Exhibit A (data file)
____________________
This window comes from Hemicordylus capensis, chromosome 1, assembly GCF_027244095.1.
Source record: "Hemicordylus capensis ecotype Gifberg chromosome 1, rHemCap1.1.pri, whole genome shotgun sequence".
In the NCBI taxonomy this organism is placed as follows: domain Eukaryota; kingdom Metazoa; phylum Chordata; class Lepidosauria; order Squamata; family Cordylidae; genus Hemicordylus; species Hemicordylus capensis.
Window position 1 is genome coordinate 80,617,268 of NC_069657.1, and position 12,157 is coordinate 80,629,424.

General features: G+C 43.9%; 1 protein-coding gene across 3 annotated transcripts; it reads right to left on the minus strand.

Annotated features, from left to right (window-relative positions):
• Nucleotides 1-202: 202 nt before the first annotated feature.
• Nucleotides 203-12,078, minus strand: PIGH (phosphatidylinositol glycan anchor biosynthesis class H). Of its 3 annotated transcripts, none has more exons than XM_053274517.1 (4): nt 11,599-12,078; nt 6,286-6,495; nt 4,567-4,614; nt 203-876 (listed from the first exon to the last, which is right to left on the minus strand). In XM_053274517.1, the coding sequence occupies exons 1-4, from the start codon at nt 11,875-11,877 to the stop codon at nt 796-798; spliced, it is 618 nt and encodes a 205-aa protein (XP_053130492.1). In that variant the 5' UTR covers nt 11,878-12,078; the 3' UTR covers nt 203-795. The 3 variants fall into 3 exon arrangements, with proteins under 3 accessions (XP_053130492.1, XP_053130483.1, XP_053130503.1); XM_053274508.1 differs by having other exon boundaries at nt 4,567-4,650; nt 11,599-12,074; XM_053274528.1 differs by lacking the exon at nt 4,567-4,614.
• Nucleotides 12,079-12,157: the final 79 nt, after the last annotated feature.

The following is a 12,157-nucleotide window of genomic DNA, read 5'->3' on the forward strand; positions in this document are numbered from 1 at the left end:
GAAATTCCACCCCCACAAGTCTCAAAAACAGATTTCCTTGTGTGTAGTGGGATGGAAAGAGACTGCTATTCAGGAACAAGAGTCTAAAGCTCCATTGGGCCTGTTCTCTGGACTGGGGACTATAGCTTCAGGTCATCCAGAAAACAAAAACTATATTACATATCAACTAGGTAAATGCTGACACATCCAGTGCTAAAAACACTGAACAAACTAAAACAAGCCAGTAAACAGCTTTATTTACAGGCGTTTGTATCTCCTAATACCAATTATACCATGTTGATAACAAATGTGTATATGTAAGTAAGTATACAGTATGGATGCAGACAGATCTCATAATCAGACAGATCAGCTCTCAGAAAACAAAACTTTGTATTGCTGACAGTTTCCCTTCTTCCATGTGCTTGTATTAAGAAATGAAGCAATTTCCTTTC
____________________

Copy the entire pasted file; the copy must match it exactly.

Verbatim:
This window comes from Hemicordylus capensis, chromosome 1, assembly GCF_027244095.1.
Source record: "Hemicordylus capensis ecotype Gifberg chromosome 1, rHemCap1.1.pri, whole genome shotgun sequence".
In the NCBI taxonomy this organism is placed as follows: domain Eukaryota; kingdom Metazoa; phylum Chordata; class Lepidosauria; order Squamata; family Cordylidae; genus Hemicordylus; species Hemicordylus capensis.
Window position 1 is genome coordinate 80,617,268 of NC_069657.1, and position 12,157 is coordinate 80,629,424.

General features: G+C 43.9%; 1 protein-coding gene across 3 annotated transcripts; it reads right to left on the minus strand.

Annotated features, from left to right (window-relative positions):
• Nucleotides 1-202: 202 nt before the first annotated feature.
• Nucleotides 203-12,078, minus strand: PIGH (phosphatidylinositol glycan anchor biosynthesis class H). Of its 3 annotated transcripts, none has more exons than XM_053274517.1 (4): nt 11,599-12,078; nt 6,286-6,495; nt 4,567-4,614; nt 203-876 (listed from the first exon to the last, which is right to left on the minus strand). In XM_053274517.1, the coding sequence occupies exons 1-4, from the start codon at nt 11,875-11,877 to the stop codon at nt 796-798; spliced, it is 618 nt and encodes a 205-aa protein (XP_053130492.1). In that variant the 5' UTR covers nt 11,878-12,078; the 3' UTR covers nt 203-795. The 3 variants fall into 3 exon arrangements, with proteins under 3 accessions (XP_053130492.1, XP_053130483.1, XP_053130503.1); XM_053274508.1 differs by having other exon boundaries at nt 4,567-4,650; nt 11,599-12,074; XM_053274528.1 differs by lacking the exon at nt 4,567-4,614.
• Nucleotides 12,079-12,157: the final 79 nt, after the last annotated feature.

The following is a 12,157-nucleotide window of genomic DNA, read 5'->3' on the forward strand; positions in this document are numbered from 1 at the left end:
GAAATTCCACCCCCACAAGTCTCAAAAACAGATTTCCTTGTGTGTAGTGGGATGGAAAGAGACTGCTATTCAGGAACAAGAGTCTAAAGCTCCATTGGGCCTGTTCTCTGGACTGGGGACTATAGCTTCAGGTCATCCAGAAAACAAAAACTATATTACATATCAACTAGGTAAATGCTGACACATCCAGTGCTAAAAACACTGAACAAACTAAAACAAGCCAGTAAACAGCTTTATTTACAGGCGTTTGTATCTCCTAATACCAATTATACCATGTTGATAACAAATGTGTATATGTAAGTAAGTATACAGTATGGATGCAGACAGATCTCATAATCAGACAGATCAGCTCTCAGAAAACAAAACTTTGTATTGCTGACAGTTTCCCTTCTTCCATGTGCTTGTATTAAGAAATGAAGCAATTTCCTTTC